These are some of the views and reports relevant to our readers that caught our attention this week.
Tightening the Net: Governments Expand Online Controls
Internet freedom around the world has declined for the fourth consecutive year, with a growing number of countries introducing online censorship and monitoring practices that are simultaneously more aggressive and more sophisticated in their targeting of individual users. In a departure from the past, when most governments preferred a behind-the-scenes approach to internet control, countries are rapidly adopting new laws that legitimize existing repression and effectively criminalize online dissent.
Is vote-buying always bad for development?
International Growth Center
Elections in the developing world suffer from considerable problems such as ballot fraud, low voter education. electoral violence, and clientelism. If developing world elections do not revolve mainly around policy accountability, there could be important consequences for economic development
Three Billion People are on the Internet Now
By the end of the year, nearly 3 billion people in the world will have Internet access, according to the latest annual Measuring the Information Society (MIS) Report from the International Telecommunications Union (ITU). That's an increase of 6.6 percent over the previous year, continuing a steady trend upward that's been in place for the last decade. However, the report also found that just because the rate is increasing doesn't mean that it's doing so evenly across the board. Developing countries are seeing an increased rate of Internet adoption, growing at 8.7 percent this year, and around two-thirds of Internet users live in the developing world. But that rapid rate of growth is due to the relatively small level of current penetration in those less developed countries: While 78.3 percent of the population in the developed world is on the Internet, only 32.4 percent of people in the developing world—and just 8 percent of those in the "Least Developed Countries"—are able to get online.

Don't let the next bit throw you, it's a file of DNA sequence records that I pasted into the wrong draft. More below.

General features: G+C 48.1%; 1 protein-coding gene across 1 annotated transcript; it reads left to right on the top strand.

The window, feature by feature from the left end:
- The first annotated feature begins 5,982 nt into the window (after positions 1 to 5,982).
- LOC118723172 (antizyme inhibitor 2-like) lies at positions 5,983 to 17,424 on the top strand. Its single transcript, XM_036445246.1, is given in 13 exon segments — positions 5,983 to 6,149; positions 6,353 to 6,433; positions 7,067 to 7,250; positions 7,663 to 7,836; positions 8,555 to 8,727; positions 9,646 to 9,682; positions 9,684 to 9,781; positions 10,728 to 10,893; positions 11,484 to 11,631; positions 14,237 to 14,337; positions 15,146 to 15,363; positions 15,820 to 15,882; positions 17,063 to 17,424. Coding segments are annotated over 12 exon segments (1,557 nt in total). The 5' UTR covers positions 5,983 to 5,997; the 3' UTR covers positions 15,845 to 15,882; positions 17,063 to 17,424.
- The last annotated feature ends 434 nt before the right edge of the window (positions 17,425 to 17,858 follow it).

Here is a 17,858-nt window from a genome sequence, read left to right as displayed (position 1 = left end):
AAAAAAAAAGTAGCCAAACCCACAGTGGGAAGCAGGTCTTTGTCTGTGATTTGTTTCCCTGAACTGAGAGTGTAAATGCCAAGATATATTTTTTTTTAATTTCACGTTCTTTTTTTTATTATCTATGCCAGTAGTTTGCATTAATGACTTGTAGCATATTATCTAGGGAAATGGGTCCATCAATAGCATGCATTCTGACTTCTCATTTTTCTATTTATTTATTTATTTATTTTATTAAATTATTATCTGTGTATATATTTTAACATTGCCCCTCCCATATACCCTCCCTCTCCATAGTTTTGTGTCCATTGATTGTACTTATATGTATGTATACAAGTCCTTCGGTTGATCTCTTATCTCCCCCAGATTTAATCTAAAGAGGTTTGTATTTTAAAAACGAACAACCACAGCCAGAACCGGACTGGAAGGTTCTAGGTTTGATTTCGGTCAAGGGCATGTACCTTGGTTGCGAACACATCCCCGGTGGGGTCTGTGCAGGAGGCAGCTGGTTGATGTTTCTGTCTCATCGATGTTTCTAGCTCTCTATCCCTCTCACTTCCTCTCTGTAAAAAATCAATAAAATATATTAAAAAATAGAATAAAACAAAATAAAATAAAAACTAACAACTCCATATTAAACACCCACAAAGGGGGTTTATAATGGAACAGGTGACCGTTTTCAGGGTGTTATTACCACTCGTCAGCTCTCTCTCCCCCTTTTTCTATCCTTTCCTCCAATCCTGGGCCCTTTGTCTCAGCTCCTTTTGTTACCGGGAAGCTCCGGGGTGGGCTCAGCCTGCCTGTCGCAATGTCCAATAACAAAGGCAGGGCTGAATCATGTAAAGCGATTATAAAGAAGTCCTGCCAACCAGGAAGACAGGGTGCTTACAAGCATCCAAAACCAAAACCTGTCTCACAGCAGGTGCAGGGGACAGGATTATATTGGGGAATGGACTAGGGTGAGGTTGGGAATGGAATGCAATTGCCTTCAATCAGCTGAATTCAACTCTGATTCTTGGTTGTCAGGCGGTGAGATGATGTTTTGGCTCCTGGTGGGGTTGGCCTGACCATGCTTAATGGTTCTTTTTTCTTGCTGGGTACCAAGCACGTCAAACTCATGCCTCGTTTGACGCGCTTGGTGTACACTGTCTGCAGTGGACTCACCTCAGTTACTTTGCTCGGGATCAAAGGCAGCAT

Cities Find Rewards in Cheap Technologies
MIT Technology Review
Cities around the globe, whether rich or poor, are in the midst of a technology experiment. Urban planners are pulling data from inexpensive sensors mounted on traffic lights and park benches, and from mobile apps on citizens’ smartphones, to analyze how their cities really operate. They hope the data will reveal how to run their cities better and improve urban life. City leaders and technology experts say that managing the growing challenges of cities well and affordably will be close to impossible without smart technology.
Human Rights Day 2014: Facts about rights violations that matter 365 days of the year
International Business Times
Today marks Human Rights Day, observed annually on 10 December, to highlight the fundamental rights that all people are entitled to as a global community. The day marks the United Nations General Assembly's adoption and proclamation of the Universal Declaration of Human Rights in 1948, the first global enunciation of human rights and one of the first major achievements of the new United Nations. The day was first formed in 1950, when the General Assembly invited all member states and other organisations to celebrate. The theme for 2014, "Human Rights 365", is a reminder that everyone is entitled to basic rights with the same ideals and values - all year round. "I call on states to honour their obligation to protect human rights every day of the year. I call on people to hold their governments to account," UN Secretary-General Ban Ki-moon said in a statement. IBTimes UK looks at facts about human rights violations and why it's so vital that we strive to achieve greater equality
'Chief storyteller' to UN, NGOs: Tell their story, not yours
What’s the latest story you’ve heard about AIDS or disability this week? Maybe about a homosexual who has been having trouble lately in accessing treatment in Uganda, or a blind woman who needed assistance to reach a decent toilet facility in her community in India? These examples from different parts of the world come up all the time. Aid agencies highlight their plight in hopes of alerting donors, or as part of their advocacy campaigns. And they may be true, only that the story that came out may not necessarily explain what the potential beneficiaries need.
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